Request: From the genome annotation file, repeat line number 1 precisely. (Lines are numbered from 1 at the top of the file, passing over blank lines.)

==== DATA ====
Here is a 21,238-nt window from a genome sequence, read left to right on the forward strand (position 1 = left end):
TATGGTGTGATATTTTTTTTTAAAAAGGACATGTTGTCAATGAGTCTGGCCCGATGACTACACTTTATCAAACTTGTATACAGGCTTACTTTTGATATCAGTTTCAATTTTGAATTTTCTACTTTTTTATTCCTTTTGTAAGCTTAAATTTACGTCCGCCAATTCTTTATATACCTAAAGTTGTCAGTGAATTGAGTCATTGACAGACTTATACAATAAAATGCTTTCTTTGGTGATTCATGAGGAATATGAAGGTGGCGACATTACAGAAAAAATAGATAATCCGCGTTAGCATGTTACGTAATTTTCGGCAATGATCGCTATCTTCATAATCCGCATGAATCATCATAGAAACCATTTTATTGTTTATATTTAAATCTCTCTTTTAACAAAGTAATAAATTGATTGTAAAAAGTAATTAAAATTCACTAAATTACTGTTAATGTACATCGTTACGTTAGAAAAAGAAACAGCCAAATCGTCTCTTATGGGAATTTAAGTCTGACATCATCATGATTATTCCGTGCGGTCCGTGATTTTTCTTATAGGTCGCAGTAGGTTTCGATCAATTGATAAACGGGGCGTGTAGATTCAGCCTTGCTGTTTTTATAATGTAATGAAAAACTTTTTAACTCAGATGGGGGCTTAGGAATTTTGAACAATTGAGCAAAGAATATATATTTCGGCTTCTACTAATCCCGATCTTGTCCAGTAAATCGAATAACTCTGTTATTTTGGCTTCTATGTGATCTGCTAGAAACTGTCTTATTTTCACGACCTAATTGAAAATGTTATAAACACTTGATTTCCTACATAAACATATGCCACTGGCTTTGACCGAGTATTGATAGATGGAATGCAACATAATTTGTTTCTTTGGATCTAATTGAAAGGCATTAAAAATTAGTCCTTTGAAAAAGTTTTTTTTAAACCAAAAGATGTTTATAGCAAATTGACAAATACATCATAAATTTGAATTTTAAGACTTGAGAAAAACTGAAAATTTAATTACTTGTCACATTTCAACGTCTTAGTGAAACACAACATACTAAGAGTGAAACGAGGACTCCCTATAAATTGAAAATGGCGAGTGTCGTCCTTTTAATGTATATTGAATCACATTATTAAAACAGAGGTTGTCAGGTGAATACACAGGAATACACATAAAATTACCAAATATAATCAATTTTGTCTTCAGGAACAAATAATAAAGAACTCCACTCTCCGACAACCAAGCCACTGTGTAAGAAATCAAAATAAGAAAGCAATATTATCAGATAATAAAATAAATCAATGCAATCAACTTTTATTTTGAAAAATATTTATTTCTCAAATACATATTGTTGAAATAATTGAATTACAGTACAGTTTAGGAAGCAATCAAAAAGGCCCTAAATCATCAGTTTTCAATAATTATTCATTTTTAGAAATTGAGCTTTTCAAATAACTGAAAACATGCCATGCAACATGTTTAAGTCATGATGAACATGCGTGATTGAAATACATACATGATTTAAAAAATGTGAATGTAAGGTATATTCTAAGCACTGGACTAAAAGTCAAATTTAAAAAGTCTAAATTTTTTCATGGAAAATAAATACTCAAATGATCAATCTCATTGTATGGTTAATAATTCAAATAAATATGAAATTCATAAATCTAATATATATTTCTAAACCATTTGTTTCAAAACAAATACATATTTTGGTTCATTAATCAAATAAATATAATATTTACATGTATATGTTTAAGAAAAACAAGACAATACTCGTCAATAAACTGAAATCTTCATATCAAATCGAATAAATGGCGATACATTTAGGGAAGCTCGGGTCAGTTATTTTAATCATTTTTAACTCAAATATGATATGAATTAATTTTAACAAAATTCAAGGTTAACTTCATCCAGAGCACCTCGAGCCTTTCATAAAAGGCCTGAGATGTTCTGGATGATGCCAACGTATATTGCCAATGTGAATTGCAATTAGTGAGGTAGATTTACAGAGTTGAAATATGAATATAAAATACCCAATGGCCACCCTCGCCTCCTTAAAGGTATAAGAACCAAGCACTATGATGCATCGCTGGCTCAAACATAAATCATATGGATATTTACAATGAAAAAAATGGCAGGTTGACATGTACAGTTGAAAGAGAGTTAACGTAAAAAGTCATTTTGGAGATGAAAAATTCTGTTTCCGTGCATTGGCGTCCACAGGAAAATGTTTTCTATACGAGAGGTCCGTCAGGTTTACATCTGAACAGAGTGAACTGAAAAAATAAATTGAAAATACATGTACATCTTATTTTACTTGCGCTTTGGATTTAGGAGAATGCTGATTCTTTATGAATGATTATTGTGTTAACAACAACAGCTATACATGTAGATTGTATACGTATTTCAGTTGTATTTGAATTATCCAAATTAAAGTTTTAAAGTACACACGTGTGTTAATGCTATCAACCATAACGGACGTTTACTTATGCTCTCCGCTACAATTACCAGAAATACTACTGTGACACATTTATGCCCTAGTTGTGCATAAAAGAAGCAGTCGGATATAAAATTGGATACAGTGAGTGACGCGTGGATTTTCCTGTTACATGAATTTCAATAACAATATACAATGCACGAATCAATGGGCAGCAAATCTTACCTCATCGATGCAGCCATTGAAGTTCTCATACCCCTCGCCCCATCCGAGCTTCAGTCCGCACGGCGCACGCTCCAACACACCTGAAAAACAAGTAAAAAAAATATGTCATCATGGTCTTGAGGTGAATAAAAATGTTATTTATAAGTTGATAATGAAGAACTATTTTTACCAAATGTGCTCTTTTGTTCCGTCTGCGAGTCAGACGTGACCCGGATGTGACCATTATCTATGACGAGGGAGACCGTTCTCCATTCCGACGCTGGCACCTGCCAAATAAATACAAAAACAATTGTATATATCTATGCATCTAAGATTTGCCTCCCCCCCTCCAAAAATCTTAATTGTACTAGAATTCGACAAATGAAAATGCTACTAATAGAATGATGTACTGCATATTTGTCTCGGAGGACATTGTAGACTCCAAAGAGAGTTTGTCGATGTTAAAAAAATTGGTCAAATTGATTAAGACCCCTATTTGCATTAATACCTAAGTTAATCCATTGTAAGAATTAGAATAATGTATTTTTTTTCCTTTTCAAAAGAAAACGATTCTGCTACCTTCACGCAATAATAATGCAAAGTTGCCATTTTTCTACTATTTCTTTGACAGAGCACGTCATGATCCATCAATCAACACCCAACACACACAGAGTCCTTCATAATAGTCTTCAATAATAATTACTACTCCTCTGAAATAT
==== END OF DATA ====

Here is a 21,238-nt window from a genome sequence, read left to right on the forward strand (position 1 = left end):